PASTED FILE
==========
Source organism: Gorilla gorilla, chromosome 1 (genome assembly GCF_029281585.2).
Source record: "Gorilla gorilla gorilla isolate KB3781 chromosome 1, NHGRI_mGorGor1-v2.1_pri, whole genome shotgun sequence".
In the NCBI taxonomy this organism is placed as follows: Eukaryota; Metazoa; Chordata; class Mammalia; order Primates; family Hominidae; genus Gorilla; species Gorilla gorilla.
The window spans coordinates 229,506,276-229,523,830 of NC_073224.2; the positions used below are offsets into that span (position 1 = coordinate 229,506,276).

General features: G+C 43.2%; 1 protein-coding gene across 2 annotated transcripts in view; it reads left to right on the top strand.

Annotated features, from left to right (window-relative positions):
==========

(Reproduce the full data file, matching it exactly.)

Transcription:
Source organism: Gorilla gorilla, chromosome 1 (genome assembly GCF_029281585.2).
Source record: "Gorilla gorilla gorilla isolate KB3781 chromosome 1, NHGRI_mGorGor1-v2.1_pri, whole genome shotgun sequence".
In the NCBI taxonomy this organism is placed as follows: Eukaryota; Metazoa; Chordata; class Mammalia; order Primates; family Hominidae; genus Gorilla; species Gorilla gorilla.
The window spans coordinates 229,506,276-229,523,830 of NC_073224.2; the positions used below are offsets into that span (position 1 = coordinate 229,506,276).

General features: G+C 43.2%; 1 protein-coding gene across 2 annotated transcripts in view; it reads left to right on the top strand.

Annotated features, from left to right (window-relative positions):